Mark Craemer No Comments

When companies face challenging economic times, layoffs are often chosen as a viable way to reduce costs. In the short term, this makes the company’s balance sheet more appealing to shareholders and the company is more financially stable until the economy picks up again. In the long term, this workforce reduction can sometimes realign resources to increase productivity on the most important projects and jettison those projects that are unprofitable. Layoffs may therefore help a company become more efficient regardless of the economic climate.

However, layoffs can also create a great deal of stress among employees who remain on the job as they feel the loss of their coworkers and may be concerned that they are next. This sense of loss should not be minimized and should be acknowledged by upper management to demonstrate their own compassion for those who have lost their jobs. And a little bit of stress by those left behind is not necessarily a bad thing, of course, but if the stress keeps employees from doing their best work, it can be detrimental to the organization. In addition, those employees still on the job may have had their workload realigned and/or increased due to the reduced workforce, which further increases this stress.

In a typical workplace environment during the best of times, only 29 percent of employees are actively engaged in their jobs, while 71 percent are disengaged—either not engaged at all (54 percent) or actively disengaged (17 percent)—according to the most recent Gallup Management Journal’s Employee Engagement Index. In tough economic times when layoffs are present, this employee engagement is likely to be even lower.

Employee engagement activities can help reduce stress by demonstrating the organization’s commitment to the employees who remain on the job. It can also help employees feel more committed to the organization. A leader’s ability to articulate a shared purpose that complements the overall mission is critical for success going forward. And the most effective of these employee engagement activities result in management demonstrating clarity, connection, and collaboration.

When leaders clearly communicate a compelling vision for employees to embrace, people feel engaged in their work because they know where they are going. Employees are ready to follow a leader who knows where he or she stands and clearly communicates this. When employees know what the organization stands for, where it is going, what it wants to achieve and how they can directly contribute, employees are motivated to do their best work. This clarity among leaders is not always apparent and, during times of layoffs, needs to be especially so in order to reduce employee stress.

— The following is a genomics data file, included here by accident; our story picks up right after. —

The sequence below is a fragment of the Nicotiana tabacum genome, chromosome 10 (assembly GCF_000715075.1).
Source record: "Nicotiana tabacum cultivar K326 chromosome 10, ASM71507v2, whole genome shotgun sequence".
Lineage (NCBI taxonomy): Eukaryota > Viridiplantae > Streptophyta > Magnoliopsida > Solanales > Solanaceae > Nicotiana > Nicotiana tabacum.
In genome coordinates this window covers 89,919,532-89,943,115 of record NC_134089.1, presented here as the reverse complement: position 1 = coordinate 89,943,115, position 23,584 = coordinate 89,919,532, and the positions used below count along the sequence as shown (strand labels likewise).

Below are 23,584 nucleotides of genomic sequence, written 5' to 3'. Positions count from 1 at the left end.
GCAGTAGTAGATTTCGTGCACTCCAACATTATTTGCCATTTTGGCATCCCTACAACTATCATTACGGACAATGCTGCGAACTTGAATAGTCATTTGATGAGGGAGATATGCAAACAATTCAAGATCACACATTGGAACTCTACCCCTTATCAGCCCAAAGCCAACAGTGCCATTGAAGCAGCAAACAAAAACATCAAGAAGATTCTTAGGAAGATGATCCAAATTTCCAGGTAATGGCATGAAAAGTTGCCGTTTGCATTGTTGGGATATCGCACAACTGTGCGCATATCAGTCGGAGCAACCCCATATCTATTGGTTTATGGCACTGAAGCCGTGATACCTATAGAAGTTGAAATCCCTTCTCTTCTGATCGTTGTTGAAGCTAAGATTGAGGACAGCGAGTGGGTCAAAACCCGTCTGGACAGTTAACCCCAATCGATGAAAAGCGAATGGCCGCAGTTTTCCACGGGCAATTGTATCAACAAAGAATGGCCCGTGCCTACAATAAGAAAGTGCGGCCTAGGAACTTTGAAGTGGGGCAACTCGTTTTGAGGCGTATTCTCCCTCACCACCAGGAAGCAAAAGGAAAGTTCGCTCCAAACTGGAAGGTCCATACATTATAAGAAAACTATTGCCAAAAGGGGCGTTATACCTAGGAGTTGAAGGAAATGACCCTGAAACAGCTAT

Leaders also need to connect with employees to show that they truly value them. This can be demonstrated in many formal ways, including profit-sharing, flex-time, and clear advancement opportunities with follow-through. But this connection should also include actions that are not directly related to the job and as simple as engaging employees in a conversation unrelated to their work. Simply getting to know and appreciating your employees as fellow human beings working to pay the bills, raise a family, and pursue a happy and productive life goes a long way in building trust. Also, what leads to true satisfaction for most employees is the credit they receive for the job they perform. When a leader credibly states that his or her employees are the organization’s greatest asset, this helps him or her connect. Exceptional leaders extend a great deal of recognition to others and they do this a lot. Ultimately, being cared about by colleagues is a strong indicator of employee engagement within an organization.

All good working relationships include trust and cooperation, which is a requirement for strong collaboration. Leaders can inadvertently discourage this collaboration with an overly competitive workplace where no one wants to share information for fear they will lose power or resources as a result. However, when leaders freely share information and encourage others to do the same, they can foster a collaborative environment that enhances employee engagement.

Most of these employee engagement activities do not require additional spending, however, some leadership coaching may be necessary to help further develop the ability to cultivate clarity, connection, and collaboration. Those leaders who use employee engagement activities such as these will go along way in reducing stress caused by layoffs and bring about lasting commitment among the employees who remain.

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